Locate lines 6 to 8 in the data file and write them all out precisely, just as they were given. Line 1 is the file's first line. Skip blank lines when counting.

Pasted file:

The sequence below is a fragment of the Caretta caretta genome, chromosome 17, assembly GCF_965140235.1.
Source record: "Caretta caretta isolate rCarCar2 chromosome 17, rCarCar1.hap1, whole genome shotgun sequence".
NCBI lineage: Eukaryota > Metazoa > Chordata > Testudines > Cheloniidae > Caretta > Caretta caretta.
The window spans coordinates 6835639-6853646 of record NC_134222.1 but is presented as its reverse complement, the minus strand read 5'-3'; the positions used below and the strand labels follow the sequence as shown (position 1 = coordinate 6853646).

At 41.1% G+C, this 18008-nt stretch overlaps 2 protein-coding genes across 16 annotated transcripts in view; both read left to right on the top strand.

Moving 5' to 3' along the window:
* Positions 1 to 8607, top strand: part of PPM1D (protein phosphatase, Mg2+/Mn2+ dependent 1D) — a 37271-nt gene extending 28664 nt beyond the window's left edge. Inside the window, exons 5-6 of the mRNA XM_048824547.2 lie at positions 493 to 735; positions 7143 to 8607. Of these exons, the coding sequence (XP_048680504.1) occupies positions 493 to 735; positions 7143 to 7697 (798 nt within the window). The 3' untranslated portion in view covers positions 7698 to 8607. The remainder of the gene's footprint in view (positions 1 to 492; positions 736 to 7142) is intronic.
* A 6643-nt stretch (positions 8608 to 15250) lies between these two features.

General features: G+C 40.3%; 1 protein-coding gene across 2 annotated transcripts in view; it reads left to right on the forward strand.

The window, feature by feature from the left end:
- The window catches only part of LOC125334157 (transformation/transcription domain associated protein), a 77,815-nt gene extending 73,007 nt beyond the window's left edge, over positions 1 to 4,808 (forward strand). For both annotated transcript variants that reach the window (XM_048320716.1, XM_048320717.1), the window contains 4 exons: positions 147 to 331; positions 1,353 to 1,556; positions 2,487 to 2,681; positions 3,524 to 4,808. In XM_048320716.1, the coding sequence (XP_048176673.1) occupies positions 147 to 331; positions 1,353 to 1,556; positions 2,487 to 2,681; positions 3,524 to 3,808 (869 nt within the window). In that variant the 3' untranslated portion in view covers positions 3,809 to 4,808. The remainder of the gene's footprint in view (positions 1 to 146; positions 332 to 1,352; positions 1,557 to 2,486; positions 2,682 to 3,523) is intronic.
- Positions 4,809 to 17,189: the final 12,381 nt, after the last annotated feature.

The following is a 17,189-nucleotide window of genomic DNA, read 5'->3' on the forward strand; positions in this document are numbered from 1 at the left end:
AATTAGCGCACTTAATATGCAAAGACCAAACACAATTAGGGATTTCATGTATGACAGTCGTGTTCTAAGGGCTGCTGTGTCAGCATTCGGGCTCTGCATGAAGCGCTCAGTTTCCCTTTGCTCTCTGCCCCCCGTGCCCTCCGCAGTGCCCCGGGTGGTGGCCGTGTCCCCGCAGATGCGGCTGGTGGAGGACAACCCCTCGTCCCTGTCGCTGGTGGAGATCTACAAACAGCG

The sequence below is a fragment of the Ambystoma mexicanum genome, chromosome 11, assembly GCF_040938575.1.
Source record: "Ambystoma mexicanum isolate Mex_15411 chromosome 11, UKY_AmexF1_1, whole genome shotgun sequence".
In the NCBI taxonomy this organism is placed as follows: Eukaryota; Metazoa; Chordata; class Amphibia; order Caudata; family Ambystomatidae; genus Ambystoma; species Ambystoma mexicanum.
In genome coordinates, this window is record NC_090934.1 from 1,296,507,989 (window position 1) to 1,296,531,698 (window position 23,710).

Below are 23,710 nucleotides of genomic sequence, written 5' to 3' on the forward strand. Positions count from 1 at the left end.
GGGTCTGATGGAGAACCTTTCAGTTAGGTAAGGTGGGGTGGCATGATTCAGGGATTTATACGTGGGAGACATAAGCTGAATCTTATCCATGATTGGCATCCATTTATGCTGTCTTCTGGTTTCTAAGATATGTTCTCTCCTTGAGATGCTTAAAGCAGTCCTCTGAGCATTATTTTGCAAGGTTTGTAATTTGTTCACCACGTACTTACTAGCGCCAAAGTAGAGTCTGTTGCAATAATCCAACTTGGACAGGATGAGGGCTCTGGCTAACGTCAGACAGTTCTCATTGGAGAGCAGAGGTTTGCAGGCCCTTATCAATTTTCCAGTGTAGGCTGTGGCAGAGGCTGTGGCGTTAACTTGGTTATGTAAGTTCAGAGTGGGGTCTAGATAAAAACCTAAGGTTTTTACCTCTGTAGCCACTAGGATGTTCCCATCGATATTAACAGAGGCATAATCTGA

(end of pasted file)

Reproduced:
Moving 5' to 3' along the window:
* Positions 1 to 8607, top strand: part of PPM1D (protein phosphatase, Mg2+/Mn2+ dependent 1D) — a 37271-nt gene extending 28664 nt beyond the window's left edge. Inside the window, exons 5-6 of the mRNA XM_048824547.2 lie at positions 493 to 735; positions 7143 to 8607. Of these exons, the coding sequence (XP_048680504.1) occupies positions 493 to 735; positions 7143 to 7697 (798 nt within the window). The 3' untranslated portion in view covers positions 7698 to 8607. The remainder of the gene's footprint in view (positions 1 to 492; positions 736 to 7142) is intronic.
* A 6643-nt stretch (positions 8608 to 15250) lies between these two features.